Yesterday, I was successful in a small thirty-second kind of way. Several consecutive thirty-seconds, actually. Last June, I had a pain in my hip that lingered over the summer. Convinced it was bone cancer, in September I finally went to the doctor. It was just bursitis. Bursitis pain never felt so good! I had too many repetitive movements in my life: sitting at a desk and walking on a treadmill. My hips were struggling with a life of back and forth movement. They needed variation, oppositional stretching, a little specialized attention. A few physical therapy sessions got them back on track and out the door I went with stretches that would keep bursitis away.
After doing the stretches for a few weeks, I felt great so dropped the stretching from my weekly agenda. Within days, the twinging in my hips returned. I stretched. It went away. I’m as bright as Pavlov’s dog: to keep from hurting, I need to stretch. For the rest of my life. That’s a little overwhelming, really. Yet truthful as I’m walking around in a body that doesn’t spring back like it did ten years ago.
The thought of needing to stretch takes up a lot of brain space. The act of stretching takes less than ten minutes a few times a week. I’m supposed to hold each of the five stretches for thirty-seconds, on each side. Why is that math so daunting when I wonder when in the day I’ll be able to fit it in? The stretching grows to the size of a hot air balloon when I think about it, yet when I do it, it takes the space of a little water balloon. And it’s done. I’ve worked the stretching into my Monday and Wednesday routines at the Y. So this scheduling issue only arises a couple times a week.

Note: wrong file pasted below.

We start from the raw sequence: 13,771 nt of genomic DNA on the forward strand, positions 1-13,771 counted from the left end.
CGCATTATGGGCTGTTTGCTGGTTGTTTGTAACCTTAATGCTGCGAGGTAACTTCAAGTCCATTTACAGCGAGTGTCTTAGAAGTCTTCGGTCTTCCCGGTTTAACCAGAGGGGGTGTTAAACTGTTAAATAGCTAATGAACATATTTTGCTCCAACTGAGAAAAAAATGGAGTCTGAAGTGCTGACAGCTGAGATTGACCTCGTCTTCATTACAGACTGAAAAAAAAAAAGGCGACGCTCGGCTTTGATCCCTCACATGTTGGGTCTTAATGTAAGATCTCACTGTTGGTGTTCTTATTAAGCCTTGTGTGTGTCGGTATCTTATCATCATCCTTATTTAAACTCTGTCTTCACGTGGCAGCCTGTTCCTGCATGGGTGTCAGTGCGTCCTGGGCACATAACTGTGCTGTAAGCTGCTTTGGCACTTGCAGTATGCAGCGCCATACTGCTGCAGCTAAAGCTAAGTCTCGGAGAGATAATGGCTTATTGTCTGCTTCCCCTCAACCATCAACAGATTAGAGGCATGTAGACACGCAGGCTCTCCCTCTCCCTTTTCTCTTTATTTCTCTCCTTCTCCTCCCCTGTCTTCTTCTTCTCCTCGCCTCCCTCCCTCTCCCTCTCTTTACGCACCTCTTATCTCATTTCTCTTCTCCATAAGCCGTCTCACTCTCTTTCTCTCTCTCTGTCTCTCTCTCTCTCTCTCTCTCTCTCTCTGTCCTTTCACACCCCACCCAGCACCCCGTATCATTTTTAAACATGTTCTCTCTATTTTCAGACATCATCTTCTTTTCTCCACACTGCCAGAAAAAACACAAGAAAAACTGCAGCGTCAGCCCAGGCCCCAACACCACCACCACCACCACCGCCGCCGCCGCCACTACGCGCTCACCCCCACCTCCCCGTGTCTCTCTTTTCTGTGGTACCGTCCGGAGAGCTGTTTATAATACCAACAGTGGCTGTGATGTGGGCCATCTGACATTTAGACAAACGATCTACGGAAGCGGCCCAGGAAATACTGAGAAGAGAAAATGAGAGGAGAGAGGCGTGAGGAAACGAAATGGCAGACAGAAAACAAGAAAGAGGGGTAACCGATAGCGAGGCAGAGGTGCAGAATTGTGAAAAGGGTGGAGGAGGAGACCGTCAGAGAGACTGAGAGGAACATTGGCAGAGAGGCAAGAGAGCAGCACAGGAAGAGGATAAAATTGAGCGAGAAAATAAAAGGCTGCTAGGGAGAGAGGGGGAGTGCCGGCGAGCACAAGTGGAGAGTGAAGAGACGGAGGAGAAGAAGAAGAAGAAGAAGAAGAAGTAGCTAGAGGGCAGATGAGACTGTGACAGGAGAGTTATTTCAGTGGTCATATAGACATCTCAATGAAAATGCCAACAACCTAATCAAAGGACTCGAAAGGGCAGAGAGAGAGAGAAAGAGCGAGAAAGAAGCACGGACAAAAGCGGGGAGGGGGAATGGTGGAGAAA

On Monday, I found a spot on the mat at the Y and started that first stretch. After “1… 2… 3… 4…” I jumped ship to the to-do list to attend to after I left the Y. I caught myself and guessed at “15… 16… 17…” before again my focus flipped 180 degrees. I may have held that stretch for 20 seconds or a minute. I ended it on “add dish washing soap to the grocery list.”
Thankfully, at 52 I talk to myself nowadays.
After that first stretch, the conversation started. While I don’t remember it word for word, the initial screaming went something like, “For crying out loud! Just count to 30! That’s all you have to do RIGHT NOW! Count to 30!”
Then, more calmly, “You’re absolutely right! I can’t accomplish anything right now from that list! I only need to count to 30!”
It was answered by an exasperated, “Finally, you get it! Now, I suggest you count out loud!”
Taking the firmly dispensed advice, for each stretch, a similar but less intense conversation ensued. “Right now, all I need to do is to count to 30.” Then a whispered count.
The gym is a good place to whisper counts. Many people are counting repetitions out loud there. I join the crowd and keep my mind in place for thirty seconds at a time. And I repeat it ten times.
Unsure which benefited more while I stretched yesterday — my hips or my mind.